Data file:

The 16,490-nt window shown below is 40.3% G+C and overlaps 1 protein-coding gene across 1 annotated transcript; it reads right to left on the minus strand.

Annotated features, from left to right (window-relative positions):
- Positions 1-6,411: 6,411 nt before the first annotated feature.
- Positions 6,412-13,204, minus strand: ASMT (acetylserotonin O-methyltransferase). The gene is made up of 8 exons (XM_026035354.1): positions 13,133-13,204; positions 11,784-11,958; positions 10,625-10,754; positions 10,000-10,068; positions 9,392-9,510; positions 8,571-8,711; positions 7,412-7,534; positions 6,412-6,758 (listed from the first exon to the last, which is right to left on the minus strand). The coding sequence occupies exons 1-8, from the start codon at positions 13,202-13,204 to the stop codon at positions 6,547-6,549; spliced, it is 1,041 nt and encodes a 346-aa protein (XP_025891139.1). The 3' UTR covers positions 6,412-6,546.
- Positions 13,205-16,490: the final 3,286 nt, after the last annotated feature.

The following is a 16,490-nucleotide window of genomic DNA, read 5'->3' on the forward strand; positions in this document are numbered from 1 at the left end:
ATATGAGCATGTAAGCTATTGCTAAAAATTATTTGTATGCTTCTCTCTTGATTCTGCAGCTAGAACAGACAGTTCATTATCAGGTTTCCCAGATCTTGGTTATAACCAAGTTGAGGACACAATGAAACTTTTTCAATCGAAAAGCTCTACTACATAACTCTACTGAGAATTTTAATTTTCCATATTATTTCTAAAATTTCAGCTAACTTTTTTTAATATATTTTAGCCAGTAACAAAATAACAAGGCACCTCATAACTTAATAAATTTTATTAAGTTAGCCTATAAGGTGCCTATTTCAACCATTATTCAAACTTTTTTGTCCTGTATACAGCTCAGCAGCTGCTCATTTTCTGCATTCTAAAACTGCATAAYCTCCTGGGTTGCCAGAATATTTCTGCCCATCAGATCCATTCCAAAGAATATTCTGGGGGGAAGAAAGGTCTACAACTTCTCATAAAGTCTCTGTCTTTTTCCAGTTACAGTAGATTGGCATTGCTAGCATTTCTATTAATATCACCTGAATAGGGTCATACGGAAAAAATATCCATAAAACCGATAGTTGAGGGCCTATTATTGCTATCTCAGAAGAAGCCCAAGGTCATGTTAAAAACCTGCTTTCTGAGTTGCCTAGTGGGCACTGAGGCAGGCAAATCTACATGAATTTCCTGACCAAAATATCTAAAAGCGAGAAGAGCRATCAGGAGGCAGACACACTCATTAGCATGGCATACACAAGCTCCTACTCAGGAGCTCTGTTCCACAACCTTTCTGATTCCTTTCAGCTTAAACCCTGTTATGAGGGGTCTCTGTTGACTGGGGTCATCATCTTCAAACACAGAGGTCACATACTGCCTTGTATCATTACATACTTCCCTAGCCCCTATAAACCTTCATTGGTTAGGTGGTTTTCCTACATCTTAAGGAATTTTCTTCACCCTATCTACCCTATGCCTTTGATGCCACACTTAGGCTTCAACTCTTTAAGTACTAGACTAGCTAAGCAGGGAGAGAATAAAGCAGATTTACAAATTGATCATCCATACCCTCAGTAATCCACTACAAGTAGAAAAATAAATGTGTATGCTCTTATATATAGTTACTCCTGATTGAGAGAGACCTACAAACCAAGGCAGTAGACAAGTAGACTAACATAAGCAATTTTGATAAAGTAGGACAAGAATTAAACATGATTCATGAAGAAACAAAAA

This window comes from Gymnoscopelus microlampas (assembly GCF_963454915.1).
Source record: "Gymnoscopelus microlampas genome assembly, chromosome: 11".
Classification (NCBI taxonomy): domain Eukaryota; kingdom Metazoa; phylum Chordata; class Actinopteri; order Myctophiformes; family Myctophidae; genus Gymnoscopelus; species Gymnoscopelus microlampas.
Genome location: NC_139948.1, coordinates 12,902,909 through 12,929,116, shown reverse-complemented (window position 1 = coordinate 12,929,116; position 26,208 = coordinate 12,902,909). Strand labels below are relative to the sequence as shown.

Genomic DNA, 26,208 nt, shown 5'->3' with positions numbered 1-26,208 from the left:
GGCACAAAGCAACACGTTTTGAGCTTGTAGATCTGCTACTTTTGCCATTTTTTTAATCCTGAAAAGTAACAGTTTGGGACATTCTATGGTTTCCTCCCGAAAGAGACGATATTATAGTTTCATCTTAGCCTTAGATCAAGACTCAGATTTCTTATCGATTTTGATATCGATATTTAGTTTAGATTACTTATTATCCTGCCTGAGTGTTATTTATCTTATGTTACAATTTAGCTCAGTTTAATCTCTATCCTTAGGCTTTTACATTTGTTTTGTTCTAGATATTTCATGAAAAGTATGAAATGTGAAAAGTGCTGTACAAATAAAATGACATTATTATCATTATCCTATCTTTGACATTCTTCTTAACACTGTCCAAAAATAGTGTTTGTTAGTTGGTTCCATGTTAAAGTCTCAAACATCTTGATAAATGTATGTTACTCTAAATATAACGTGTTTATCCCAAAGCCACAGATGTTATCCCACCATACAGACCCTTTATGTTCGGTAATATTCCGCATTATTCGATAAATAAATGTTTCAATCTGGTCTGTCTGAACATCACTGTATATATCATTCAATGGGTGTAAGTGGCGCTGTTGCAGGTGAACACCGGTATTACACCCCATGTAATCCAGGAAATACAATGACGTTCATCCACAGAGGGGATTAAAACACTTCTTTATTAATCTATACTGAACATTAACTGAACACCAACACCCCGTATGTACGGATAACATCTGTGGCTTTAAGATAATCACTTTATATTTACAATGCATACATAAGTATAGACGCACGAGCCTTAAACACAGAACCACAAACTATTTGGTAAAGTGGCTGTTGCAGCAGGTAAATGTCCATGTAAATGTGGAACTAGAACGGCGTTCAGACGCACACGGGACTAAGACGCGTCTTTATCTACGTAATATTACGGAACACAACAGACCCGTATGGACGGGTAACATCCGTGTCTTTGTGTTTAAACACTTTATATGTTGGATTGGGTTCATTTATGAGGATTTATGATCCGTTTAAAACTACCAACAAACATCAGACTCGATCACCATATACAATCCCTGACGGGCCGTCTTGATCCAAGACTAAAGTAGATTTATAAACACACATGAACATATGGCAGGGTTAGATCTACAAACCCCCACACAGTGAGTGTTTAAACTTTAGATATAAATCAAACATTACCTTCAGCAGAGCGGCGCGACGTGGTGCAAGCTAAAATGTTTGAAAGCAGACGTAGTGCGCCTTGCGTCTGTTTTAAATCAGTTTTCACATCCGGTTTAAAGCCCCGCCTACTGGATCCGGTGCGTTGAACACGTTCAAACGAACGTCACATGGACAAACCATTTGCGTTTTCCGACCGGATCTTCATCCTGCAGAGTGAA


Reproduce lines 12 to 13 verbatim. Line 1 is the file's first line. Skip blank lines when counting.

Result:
Genomic DNA, 26,208 nt, shown 5'->3' with positions numbered 1-26,208 from the left:
GGCACAAAGCAACACGTTTTGAGCTTGTAGATCTGCTACTTTTGCCATTTTTTTAATCCTGAAAAGTAACAGTTTGGGACATTCTATGGTTTCCTCCCGAAAGAGACGATATTATAGTTTCATCTTAGCCTTAGATCAAGACTCAGATTTCTTATCGATTTTGATATCGATATTTAGTTTAGATTACTTATTATCCTGCCTGAGTGTTATTTATCTTATGTTACAATTTAGCTCAGTTTAATCTCTATCCTTAGGCTTTTACATTTGTTTTGTTCTAGATATTTCATGAAAAGTATGAAATGTGAAAAGTGCTGTACAAATAAAATGACATTATTATCATTATCCTATCTTTGACATTCTTCTTAACACTGTCCAAAAATAGTGTTTGTTAGTTGGTTCCATGTTAAAGTCTCAAACATCTTGATAAATGTATGTTACTCTAAATATAACGTGTTTATCCCAAAGCCACAGATGTTATCCCACCATACAGACCCTTTATGTTCGGTAATATTCCGCATTATTCGATAAATAAATGTTTCAATCTGGTCTGTCTGAACATCACTGTATATATCATTCAATGGGTGTAAGTGGCGCTGTTGCAGGTGAACACCGGTATTACACCCCATGTAATCCAGGAAATACAATGACGTTCATCCACAGAGGGGATTAAAACACTTCTTTATTAATCTATACTGAACATTAACTGAACACCAACACCCCGTATGTACGGATAACATCTGTGGCTTTAAGATAATCACTTTATATTTACAATGCATACATAAGTATAGACGCACGAGCCTTAAACACAGAACCACAAACTATTTGGTAAAGTGGCTGTTGCAGCAGGTAAATGTCCATGTAAATGTGGAACTAGAACGGCGTTCAGACGCACACGGGACTAAGACGCGTCTTTATCTACGTAATATTACGGAACACAACAGACCCGTATGGACGGGTAACATCCGTGTCTTTGTGTTTAAACACTTTATATGTTGGATTGGGTTCATTTATGAGGATTTATGATCCGTTTAAAACTACCAACAAACATCAGACTCGATCACCATATACAATCCCTGACGGGCCGTCTTGATCCAAGACTAAAGTAGATTTATAAACACACATGAACATATGGCAGGGTTAGATCTACAAACCCCCACACAGTGAGTGTTTAAACTTTAGATATAAATCAAACATTACCTTCAGCAGAGCGGCGCGACGTGGTGCAAGCTAAAATGTTTGAAAGCAGACGTAGTGCGCCTTGCGTCTGTTTTAAATCAGTTTTCACATCCGGTTTAAAGCCCCGCCTACTGGATCCGGTGCGTTGAACACGTTCAAACGAACGTCACATGGACAAACCATTTGCGTTTTCCGACCGGATCTTCATCCTGCAGAGTGAA